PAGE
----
No Jitter is part of the Informa Tech Division of Informa PLC

This site is operated by a business or businesses owned by Informa PLC and all copyright resides with them. Informa PLC's registered office is 5 Howick Place, London SW1P 1WG. Registered in England and Wales. Number 8860726.

Adaptive Codecs -- Good for Users, Bad for Networks

Network managers have the responsibility of providing a high-performance, reliable, and secure network for the enterprise, but they have less and less control of what runs over it. Talk with any network manager about his or her top three problems, and collaboration tools are on this list. Adoption of freemium, cloud-based collaboration tools by an increasing number of user groups is exacerbating the "wave" effect on enterprise networks. This is because these tools use adaptive codecs for voice and video sessions.

The wave effect occurs when network utilization hits 100%, backs off, then hits 100% and backs off again in a continuous cycle. For example, TCP windowing starts the wave effect with a TCP session creating a large window and then backing off once a few packets are dropped. Having many flows across a single network link leads to large waves. Waves are problematic because every time network utilization hits 100%, applications are impacted, including those critical to running the enterprise.

Adaptive codecs do the same thing but are worse because their back-off intervals take longer. An adaptive codec will first utilize forward error correction (FEC) and send more packets before it backs off. When a 1-Mbps videoconference experiences packet loss, for instance, the session will burst up to 3 Mbps for 10 to 15 seconds before backing down to 512 Kbps (by reducing resolution and/or frame rate).

Adaptive codecs work very well when only a few sessions are running on a network. Get lots of sessions together on a single network pipe, and waves occur if the network pipe isn't big enough.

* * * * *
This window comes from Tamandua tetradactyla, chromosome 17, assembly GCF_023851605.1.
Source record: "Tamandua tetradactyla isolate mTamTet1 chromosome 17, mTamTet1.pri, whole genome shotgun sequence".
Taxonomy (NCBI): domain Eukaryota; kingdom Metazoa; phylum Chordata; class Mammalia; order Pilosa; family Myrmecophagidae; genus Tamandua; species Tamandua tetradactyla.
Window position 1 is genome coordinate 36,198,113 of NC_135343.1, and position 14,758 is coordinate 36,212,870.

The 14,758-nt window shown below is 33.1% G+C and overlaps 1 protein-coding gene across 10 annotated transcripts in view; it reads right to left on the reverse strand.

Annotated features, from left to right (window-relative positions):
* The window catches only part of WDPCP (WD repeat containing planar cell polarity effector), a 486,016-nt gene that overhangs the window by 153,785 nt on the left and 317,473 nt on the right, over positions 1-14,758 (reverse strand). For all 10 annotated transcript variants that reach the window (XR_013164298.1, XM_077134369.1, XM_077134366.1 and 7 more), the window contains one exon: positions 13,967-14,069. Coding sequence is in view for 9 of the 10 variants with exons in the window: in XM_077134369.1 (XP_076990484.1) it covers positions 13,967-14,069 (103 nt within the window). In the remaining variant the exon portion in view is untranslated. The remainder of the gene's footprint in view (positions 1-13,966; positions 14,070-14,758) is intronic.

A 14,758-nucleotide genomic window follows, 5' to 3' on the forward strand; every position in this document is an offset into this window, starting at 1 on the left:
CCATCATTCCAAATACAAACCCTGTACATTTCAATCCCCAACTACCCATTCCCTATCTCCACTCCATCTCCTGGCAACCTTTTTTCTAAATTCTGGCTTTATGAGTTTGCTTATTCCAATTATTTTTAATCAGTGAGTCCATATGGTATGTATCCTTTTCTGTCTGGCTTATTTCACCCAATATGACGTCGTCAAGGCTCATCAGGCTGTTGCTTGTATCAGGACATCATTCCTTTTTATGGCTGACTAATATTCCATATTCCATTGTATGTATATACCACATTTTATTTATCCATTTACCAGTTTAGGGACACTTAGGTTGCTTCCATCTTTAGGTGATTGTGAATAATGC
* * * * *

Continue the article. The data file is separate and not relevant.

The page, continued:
Many WAN optimizers do a good job managing TCP windowing, but struggle to manage real-time UDP optimization used by adaptive codecs. Compounding the problem, team collaboration tools use TLS or D-TLS encryption. Both make identification of the voice, video, and data traffic very difficult within the encrypted tunnel.

Traditional network gear doesn't solve the adaptive codec wave problem. While call admission control (CAC) can limit the number of concurrent voice and video sessions on an internal collaboration system, it doesn't work on over-the-top cloud-based solutions. Unlike voice, which is a fairly regular stream, video has huge bursts of traffic.

Software-defined WAN (SD-WAN) players such as CloudGenix and Talari are building in flow intelligence to be able to solve this problem in real time. They can:

  1. Send traffic across multiple paths based on network packet loss, latency, and jitter
  2. Prioritize voice above video and rate-limit the video as required, especially across networks that aren't honoring the DiffServ QoS settings, even within a WebRTC D-TLS stream
  3. Identify and control real-time traffic, even if it's coming from a cloud provider, based on flow characteristics -- voice, for example, has packets of a fixed size that come at a fixed increment of time
  4. Report mean opinion scores (MOS) for each voice and video session for real-time alerting and long-term tracking

One enterprise network manager told me last week that users love Cisco's Webex Teams (formerly known as Spark), but their Cisco WAN can't manage the traffic effectively, causing intermittent voice on conference calls. It's OK for video and data traffic on a conference session to get delayed, but any interruption in the voice traffic has a direct impact on the QoE of the conference call.

Enterprises have three options for solving the adaptive codec wave problem caused by cloud-based collaboration tools:

  1. Block it -- Put strict firewall rules in place and try and block all cloud-based collaboration tools
  2. Overbuild -- Add big networking pipes so network congestion doesn't occur
  3. Use SD-WAN -- Dynamically manage the voice and video traffic riding the network

Option 3 is emerging as the most popular, since blocking traffic only makes IT more unpopular than it already tends to be and overbuilding leads to spending too much. The emerging SD-WAN vendors can solve this problem elegantly with new ways of doing bandwidth shaping across multiple paths, while monitoring the quality of every session. Traditional network vendors will reroute a voice/video session only if the link is down, while leading SD-WAN vendors can reroute traffic in less than a second to a better path if dropped packets or jitter exceeds a pre-defined threshold.

In its seventh-annual Global Cloud Index, Cisco says that by 2020, 82% of all IP traffic (both business and consumer) will be IP video. Managing video and the waves of traffic caused by adaptive codecs is one of the drivers of the SD-WAN market.